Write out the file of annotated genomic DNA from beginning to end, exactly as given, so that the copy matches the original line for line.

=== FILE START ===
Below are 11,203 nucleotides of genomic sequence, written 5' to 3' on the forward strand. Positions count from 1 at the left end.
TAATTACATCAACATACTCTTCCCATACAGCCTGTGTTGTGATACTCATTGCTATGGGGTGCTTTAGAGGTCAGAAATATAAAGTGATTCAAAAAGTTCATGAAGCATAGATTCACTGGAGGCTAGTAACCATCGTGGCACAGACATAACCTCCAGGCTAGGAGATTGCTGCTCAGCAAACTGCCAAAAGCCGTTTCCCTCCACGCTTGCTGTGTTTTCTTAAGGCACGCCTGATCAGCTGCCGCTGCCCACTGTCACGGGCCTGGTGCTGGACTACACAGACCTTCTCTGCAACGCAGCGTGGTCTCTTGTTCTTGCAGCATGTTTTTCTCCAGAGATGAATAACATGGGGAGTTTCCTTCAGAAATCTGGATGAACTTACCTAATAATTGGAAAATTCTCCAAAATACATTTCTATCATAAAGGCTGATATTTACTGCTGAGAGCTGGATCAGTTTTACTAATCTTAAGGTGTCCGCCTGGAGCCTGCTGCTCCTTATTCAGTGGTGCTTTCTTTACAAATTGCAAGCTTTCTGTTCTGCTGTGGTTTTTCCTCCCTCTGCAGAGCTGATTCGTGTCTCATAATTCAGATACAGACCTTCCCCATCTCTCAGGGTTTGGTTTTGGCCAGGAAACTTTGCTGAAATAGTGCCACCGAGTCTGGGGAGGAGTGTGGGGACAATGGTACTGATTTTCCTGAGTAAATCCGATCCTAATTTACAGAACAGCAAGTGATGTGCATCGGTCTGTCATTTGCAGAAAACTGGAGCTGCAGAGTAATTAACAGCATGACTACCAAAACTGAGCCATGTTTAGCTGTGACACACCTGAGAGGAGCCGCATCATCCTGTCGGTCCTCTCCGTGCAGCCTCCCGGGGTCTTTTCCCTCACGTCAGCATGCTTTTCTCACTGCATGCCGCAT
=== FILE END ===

Below are 11,203 nucleotides of genomic sequence, written 5' to 3' on the forward strand. Positions count from 1 at the left end.
TAATTACATCAACATACTCTTCCCATACAGCCTGTGTTGTGATACTCATTGCTATGGGGTGCTTTAGAGGTCAGAAATATAAAGTGATTCAAAAAGTTCATGAAGCATAGATTCACTGGAGGCTAGTAACCATCGTGGCACAGACATAACCTCCAGGCTAGGAGATTGCTGCTCAGCAAACTGCCAAAAGCCGTTTCCCTCCACGCTTGCTGTGTTTTCTTAAGGCACGCCTGATCAGCTGCCGCTGCCCACTGTCACGGGCCTGGTGCTGGACTACACAGACCTTCTCTGCAACGCAGCGTGGTCTCTTGTTCTTGCAGCATGTTTTTCTCCAGAGATGAATAACATGGGGAGTTTCCTTCAGAAATCTGGATGAACTTACCTAATAATTGGAAAATTCTCCAAAATACATTTCTATCATAAAGGCTGATATTTACTGCTGAGAGCTGGATCAGTTTTACTAATCTTAAGGTGTCCGCCTGGAGCCTGCTGCTCCTTATTCAGTGGTGCTTTCTTTACAAATTGCAAGCTTTCTGTTCTGCTGTGGTTTTTCCTCCCTCTGCAGAGCTGATTCGTGTCTCATAATTCAGATACAGACCTTCCCCATCTCTCAGGGTTTGGTTTTGGCCAGGAAACTTTGCTGAAATAGTGCCACCGAGTCTGGGGAGGAGTGTGGGGACAATGGTACTGATTTTCCTGAGTAAATCCGATCCTAATTTACAGAACAGCAAGTGATGTGCATCGGTCTGTCATTTGCAGAAAACTGGAGCTGCAGAGTAATTAACAGCATGACTACCAAAACTGAGCCATGTTTAGCTGTGACACACCTGAGAGGAGCCGCATCATCCTGTCGGTCCTCTCCGTGCAGCCTCCCGGGGTCTTTTCCCTCACGTCAGCATGCTTTTCTCACTGCATGCCGCAT